1. Dan, i couldn't agree with this post more. I say this having worked in both arenas. 7 years in a busy level I trauma center ED and in the flight arena. And i can say this, working a long 3+ hour flight at night with a sick pt. is just as tiring as a 12 ED shift. However, there are a few things to consider when comparing the two. First, i think that the "powers that be" fail to recognize what i call "insensible flight stressors." These include low humidity, low O2 environment, high stress, high noise and relatively high pt. acuity. these things combined create an increased metabolic state in the flight crew. (pilot included). Stated plainly, we chew up all our natural glucose and were damn tired with our bodies having been in overdrive to maintain homeostasis for the duration of the flight. Now, in the hospital, the effects of being tired can range from fairly simple, like walking into the wrong pt. room to moderately bad, such as a med error. In the flight arena, the consequences can be much more dire. Walking into a tail rotor, in my opinion is a FAR greater consequence. (i know we've all been habitualized to maintaining our situational awareness, but people still get punchy, or they're new, or they're just plain tired and not paying attention) The tired flight nurse/medic is also prone to making pt. care mistakes. Ofetn the pt's we fly are of the higher acuity and thus, much more medically fragile. Medical mistakes in this pt. population have far greater consequences that giving 60 Keterolac IV instead of IM in the hospital. Furthermore, when and IF a pt. goes south in the hospital, multitudes of people rush in and the medical menagerie begins. In the aircraft, its just you and you're equally tired partner. No help. No pulling over. No flying faster. Just you and your partner.
    I guess what I'm saying is this; Nurses get tired on duty, but comparatively, flight nurses face greater fatigue factors than hospital based RN's. The consequences however are far greater for the flight team. Not only for the safety of the crew, but for the quality of care provided, the utilization of limited care providers and the reputation and quality of the flight program.
    12 hr shift or 24 hr shift? it doesn't matter. Ive also worked both types of schedules flying, and there is little difference given the topic of fatigue. (i much prefer 24 hr shifts however.)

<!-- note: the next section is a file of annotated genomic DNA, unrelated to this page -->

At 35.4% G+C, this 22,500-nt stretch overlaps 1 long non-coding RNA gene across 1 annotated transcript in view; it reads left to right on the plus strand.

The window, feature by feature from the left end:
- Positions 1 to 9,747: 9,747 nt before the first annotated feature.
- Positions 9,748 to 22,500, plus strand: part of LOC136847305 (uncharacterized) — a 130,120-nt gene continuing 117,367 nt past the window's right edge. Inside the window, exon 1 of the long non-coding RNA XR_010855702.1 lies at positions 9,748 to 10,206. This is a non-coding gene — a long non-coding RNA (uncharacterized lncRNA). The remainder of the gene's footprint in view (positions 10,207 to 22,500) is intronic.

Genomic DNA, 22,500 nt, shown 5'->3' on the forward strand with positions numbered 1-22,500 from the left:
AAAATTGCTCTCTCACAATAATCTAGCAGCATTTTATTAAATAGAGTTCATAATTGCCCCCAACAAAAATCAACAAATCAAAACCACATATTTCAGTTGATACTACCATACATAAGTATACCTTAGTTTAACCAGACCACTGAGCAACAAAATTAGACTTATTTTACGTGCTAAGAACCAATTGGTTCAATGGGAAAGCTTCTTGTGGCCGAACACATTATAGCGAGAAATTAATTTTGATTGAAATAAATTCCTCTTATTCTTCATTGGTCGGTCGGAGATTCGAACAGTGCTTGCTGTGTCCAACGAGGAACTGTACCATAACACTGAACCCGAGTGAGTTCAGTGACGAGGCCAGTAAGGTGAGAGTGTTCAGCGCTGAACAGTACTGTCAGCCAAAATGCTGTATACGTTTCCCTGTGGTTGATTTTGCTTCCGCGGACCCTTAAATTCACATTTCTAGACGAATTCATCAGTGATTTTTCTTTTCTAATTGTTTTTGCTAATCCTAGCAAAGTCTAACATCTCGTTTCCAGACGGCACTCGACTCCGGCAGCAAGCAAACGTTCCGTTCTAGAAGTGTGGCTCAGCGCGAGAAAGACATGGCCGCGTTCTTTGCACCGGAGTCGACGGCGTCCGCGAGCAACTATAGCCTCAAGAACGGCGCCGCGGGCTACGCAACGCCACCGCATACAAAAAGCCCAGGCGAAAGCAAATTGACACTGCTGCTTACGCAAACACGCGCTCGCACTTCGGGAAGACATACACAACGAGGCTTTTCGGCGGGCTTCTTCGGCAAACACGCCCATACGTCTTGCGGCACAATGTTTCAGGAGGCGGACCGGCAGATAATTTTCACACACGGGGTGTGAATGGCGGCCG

Flight crews should be required to rest while on duty. There duties, responsibilities and the sheer gravity of the job the volunteer for demands their full attention, not standardization of flight RN vs. Hospital RN rest requirements.

  2. "Often"
    "Their" duties....
    The "job they volunteer....."
    I failed at proof reading.........

  3. Thanks to Josh for making this blog better.

  4. Unless you have worked 7 x 12 hour shifts in a row at night in a helicopter people will have no idea what you are talking about... A 30 minute patient flight can take 3 or more hours to complete.. add to that to the hostile night environment of night flying under stressful pressured conditions... you need a nap..

  5. Unless you have worked 7 x 12 hour shifts in a row at night in a helicopter people will have no idea what you are talking about... A 30 minute patient flight can take 3 or more hours to complete.. add to that to the hostile night environment of night flying under stressful pressured conditions... you need a nap..

  6. Here is another perspective that supports the "napping is good" theory...helicopters vibrate, TREMENDOUSLY! This causes stress on the body that is, more often than not, undetected by us while in flight. This vibration causes wear & tear on your body. That is why a 30 min. flight can feel like it's been hours...you're exhausted!
    Add to that the 3-D operating environment and now your body is REALLY working OT just to figure out what the hell you're doing! 4 or 5 body systems working together with all 5 senses takes its toll after just one short flight. Getting back-to-back-to-back flight compounds this effect tremendously.
    Soooo, do HAA personnel need naps?
    YES, they do.

  7. When I had night duty, I rarely slept. I was always spring-loaded to the ready position. Instead of sleeping or even napping (at night) I spent my time checking the weather at and toward all possible locations I might be asked to go. This way I was ready to decline a flight quickly (or accept it) at the moment of notice. This meant that when I was off duty between shifts I actually went home and slept, well-rested on my return to duty. Another reason for not sleeping was so that I didn't have to react to a flight request out of a dead sleep. To be half asleep checking the weather and/or starting a helicopter and getting it off the ground safely is a rather monumental chore. If you continually check the weather you will notice changes or trends in the current conditions or forecast that will assist your decision to go or not go in a timely fashion, thus allowing the ground crews needing your services to go with plan B instead of plan A also in a timely fashion. This is how you put the patient first. I also used the theory that it is better that the patient go by ground than be in the air with me and my crew should we have to land out in the middle of nowhere due to a surprise in the weather. Ambulances are hard put to find you and drive to your location out in the middle of a corn pasture.


Tell us what you think. If you are involved in helicopter emergency medical services / air ambulances, this is your community. Please refrain from posting profanity, or comments that might be considered libelous or slanderous.